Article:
HomeSliderZifa demands Mamutse reinstatement

Zifa demands Mamutse reinstatement

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ZIFA has demanded that the Sports and Recreation Commission (SRC) withdraws the suspension of the association’s general-secretary Joseph Mamutse, arguing that his ban was unlawful and unprocedural.

BY HENRY MHARA

The SRC on Thursday last week suspended Mamutse and its director-general Prince Mupazviriho to pave way for investigations into how a number of national football teams were cleared for foreign assignments

Mamutse is also blamed for the recent disqualification of the Young Warriors from the Under-17 Cosafa tournament on age-cheating allegations.

However, Zifa has come out in defence of Mamutse, with the local football governing body writing to the sports regulator demanding for his reinstatement.

Through their lawyers Ngarava, Moyo and Chikono Legal Practitioners, Zifa gave SRC 24 hours to withdraw the suspension, failure to which they have threatened to institute litigation as well as report the matter to Fifa.

The ultimatum was served to SRC on Tuesday. It was not clear yesterday if SRC had responded to the letter.

SRC invoked section 30 of the SRC Act when coming up with the suspensions. However, Zifa has poked holes in the section, arguing that Mamutse was not given a chance to defend himself before he was suspended.

“The decision by SRC was arrived at without following the procedure, and in any event, it is unlawful,” Zifa wrote.

“Section 30 (1)(c) of the Act is adjudicative in nature and not investigative. The SRC can only resort to section 30 of the Act after having conducted its own investigation and found the association concerned guilty. For this to be done, the association should be accorded an opportunity to be heard. In casu, you have arrived at a guilty verdict for our client without having accorded it an opportunity to be heard. It is our view that section 30 of the Act should be read in conjunction with the provisions of section 68 and 57 of the Constitution of Zimbabwe. The said constitutional provisions are codified in the Administrative Justice Act. It is trite that the SRC cannot make an administrative decision without observing the audi alteram partem rule. To that extent, the decision to suspend our client’s general-secretary was arrived at unprocedurally.”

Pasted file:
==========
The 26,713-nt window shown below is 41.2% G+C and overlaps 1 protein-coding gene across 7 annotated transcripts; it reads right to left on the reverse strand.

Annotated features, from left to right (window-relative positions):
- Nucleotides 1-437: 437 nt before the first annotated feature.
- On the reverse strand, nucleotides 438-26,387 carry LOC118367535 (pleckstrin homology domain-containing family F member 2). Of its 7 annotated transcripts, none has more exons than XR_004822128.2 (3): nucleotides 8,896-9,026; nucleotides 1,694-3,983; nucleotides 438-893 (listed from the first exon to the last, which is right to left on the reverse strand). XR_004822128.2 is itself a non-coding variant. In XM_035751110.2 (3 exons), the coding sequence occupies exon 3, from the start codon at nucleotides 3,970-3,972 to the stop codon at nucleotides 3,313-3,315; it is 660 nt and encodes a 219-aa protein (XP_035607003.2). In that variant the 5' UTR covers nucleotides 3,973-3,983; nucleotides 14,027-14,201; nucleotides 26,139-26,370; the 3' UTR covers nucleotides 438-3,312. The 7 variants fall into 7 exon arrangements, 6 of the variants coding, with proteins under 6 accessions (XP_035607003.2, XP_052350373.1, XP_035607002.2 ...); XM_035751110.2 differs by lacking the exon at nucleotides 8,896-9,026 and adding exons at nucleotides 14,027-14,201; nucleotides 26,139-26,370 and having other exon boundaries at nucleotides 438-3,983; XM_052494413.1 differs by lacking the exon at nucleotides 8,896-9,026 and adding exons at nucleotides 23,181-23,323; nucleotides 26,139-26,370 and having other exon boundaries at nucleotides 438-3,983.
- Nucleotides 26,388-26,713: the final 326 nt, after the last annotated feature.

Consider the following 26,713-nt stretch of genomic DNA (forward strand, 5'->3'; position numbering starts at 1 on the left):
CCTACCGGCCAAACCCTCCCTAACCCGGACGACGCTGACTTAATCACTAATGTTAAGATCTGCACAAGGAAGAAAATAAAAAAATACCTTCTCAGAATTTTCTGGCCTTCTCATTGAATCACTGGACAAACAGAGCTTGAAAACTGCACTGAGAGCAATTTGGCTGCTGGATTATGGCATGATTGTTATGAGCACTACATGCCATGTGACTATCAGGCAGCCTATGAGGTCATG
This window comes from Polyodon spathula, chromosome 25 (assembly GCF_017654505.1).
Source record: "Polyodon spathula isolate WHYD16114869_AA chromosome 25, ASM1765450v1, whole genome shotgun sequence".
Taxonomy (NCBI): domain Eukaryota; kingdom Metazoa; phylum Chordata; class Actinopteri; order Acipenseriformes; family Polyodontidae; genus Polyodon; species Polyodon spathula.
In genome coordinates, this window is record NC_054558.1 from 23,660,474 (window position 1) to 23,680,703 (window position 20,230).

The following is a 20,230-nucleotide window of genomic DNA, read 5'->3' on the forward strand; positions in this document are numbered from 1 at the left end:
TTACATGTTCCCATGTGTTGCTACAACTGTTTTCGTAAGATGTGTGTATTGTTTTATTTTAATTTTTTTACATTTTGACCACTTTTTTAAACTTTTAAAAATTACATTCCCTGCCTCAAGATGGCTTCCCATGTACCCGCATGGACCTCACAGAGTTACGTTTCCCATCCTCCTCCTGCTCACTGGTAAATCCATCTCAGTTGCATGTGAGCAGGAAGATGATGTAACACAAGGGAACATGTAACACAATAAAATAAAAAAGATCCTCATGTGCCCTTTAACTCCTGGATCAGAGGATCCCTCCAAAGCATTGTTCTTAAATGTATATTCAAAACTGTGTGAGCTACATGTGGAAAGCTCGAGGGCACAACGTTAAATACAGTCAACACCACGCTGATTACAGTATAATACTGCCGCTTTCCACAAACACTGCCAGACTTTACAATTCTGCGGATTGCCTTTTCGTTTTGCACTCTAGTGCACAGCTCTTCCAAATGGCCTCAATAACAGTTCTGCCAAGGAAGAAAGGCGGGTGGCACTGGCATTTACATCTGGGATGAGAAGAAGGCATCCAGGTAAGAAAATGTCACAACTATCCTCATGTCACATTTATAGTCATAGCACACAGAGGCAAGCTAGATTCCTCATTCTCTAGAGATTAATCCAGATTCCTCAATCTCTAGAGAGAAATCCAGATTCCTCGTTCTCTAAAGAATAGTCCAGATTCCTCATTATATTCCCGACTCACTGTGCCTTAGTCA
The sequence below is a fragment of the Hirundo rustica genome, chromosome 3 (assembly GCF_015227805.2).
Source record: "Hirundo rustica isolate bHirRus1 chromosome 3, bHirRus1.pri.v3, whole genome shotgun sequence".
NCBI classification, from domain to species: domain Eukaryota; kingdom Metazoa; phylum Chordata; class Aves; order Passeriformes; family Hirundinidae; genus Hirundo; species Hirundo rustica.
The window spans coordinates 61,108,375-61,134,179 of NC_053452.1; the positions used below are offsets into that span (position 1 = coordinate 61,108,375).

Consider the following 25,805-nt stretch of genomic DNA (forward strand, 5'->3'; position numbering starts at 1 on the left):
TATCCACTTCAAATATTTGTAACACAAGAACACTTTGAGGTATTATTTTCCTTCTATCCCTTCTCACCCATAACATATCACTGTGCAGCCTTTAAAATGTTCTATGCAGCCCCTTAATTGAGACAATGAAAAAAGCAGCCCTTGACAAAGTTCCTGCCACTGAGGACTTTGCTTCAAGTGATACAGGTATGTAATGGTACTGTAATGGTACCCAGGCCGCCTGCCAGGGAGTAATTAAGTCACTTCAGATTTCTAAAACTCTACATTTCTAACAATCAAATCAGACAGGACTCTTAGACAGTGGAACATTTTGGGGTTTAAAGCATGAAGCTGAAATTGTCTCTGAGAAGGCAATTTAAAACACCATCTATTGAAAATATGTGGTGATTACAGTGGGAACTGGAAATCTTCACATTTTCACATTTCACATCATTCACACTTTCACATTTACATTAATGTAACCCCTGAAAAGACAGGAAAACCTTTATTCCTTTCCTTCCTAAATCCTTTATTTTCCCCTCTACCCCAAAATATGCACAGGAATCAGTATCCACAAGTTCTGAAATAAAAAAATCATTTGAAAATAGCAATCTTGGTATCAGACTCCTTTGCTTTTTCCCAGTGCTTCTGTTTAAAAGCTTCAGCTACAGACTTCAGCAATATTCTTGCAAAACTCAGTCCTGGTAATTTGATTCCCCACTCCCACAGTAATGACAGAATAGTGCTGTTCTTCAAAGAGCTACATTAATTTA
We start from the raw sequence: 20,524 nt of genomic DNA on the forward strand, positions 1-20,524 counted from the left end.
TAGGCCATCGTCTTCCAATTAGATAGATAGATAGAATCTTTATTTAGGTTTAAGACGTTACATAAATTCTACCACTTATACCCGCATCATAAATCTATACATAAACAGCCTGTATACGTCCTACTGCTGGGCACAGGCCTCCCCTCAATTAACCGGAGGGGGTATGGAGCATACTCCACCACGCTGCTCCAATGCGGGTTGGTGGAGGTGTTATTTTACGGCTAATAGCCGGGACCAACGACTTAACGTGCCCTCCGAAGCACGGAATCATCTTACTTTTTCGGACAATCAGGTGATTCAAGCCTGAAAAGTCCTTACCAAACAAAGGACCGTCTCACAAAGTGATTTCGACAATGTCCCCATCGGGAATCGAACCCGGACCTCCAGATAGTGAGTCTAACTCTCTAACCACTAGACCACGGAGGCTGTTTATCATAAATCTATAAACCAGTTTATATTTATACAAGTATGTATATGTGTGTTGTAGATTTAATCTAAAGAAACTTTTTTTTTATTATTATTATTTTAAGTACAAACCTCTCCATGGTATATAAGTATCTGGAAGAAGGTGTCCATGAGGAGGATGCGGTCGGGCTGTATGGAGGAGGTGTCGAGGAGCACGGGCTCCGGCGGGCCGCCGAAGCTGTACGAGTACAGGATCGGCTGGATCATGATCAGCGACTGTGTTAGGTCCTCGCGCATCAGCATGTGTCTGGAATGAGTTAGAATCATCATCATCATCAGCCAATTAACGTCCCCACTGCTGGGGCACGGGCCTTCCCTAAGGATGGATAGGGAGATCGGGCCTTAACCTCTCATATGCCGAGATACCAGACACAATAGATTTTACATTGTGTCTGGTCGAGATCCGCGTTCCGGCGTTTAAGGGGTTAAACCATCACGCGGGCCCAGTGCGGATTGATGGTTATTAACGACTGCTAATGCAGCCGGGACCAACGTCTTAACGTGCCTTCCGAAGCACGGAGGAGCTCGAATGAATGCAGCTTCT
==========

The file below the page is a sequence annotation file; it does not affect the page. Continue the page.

Zifa has also threatened to escalate the issue to Fifa in the event that SRC does not relent.

“Further, and in any event, our client is an affiliate of Fifa. The governing statutes for the administration of our client’s affairs are clear that they do not allow any third party interference in the administration of its affairs. Our client’s view is that the suspension of its general-secretary by the SRC constitutes direct interference in the administration of our client’s affairs. Our client’s constitution, statutes and by laws have adequate provisions to ensure that they deal with the issues that are being raised in your letter of suspension. Accordingly, our client is pursuing the issues raised in your letter separately without the involvement of SRC. Once the investigations are complete, you shall be notified.

As such, the decision by SRC is unlawful in that regard. The decision has not been served on our client, neither was it arrived at with the involvement of our client.

“We are instructed to, as we hereby do, demand that you retract the said suspension letter within the next 24 hours of the date of this letter, failing which we have instructions to instigate litigation to challenge the decision and further report the matter to our client’s parent body, Fifa,” the letter of demand added.

Zifa has said the move by the SRC constitutes interference by the government in the running of its affairs which could lead to a possible suspension of the country from international football.

SRC is a government body that regulates sports in Zimbabwe, although they refuse that they are a government entity.

Fifa does not tolerate government or any other third party interference in the administration of soccer and have previously handed punishments, including bans and suspensions to perpetrators.

A Fifa suspension would mean national teams and local clubs would be banned from playing in international competitions, and funding would cease until reinstatement was granted.

SRC has said they are prepared to risk Fifa sanctions.

This is not the first time that SRC has run into trouble with Fifa. They were last year cautioned by the world football governing body after they tried to remove the current Zifa executive board.

They also tried the same with the Zimbabwe Cricket (ZC) board in the same year, but were left with an egg in the face when the International Cricket Council told the Gerald Mlotshwa-led SRC to keep their hands off the running of cricket.

Mlotshwa was told to reinstate the board that he had suspended or the country face permanent exile from international competitions.

Zifa is accusing Mlotshwa of trying to muscle out the current football association executive and replace it with a normalisation committee made up of his friends and business associates.

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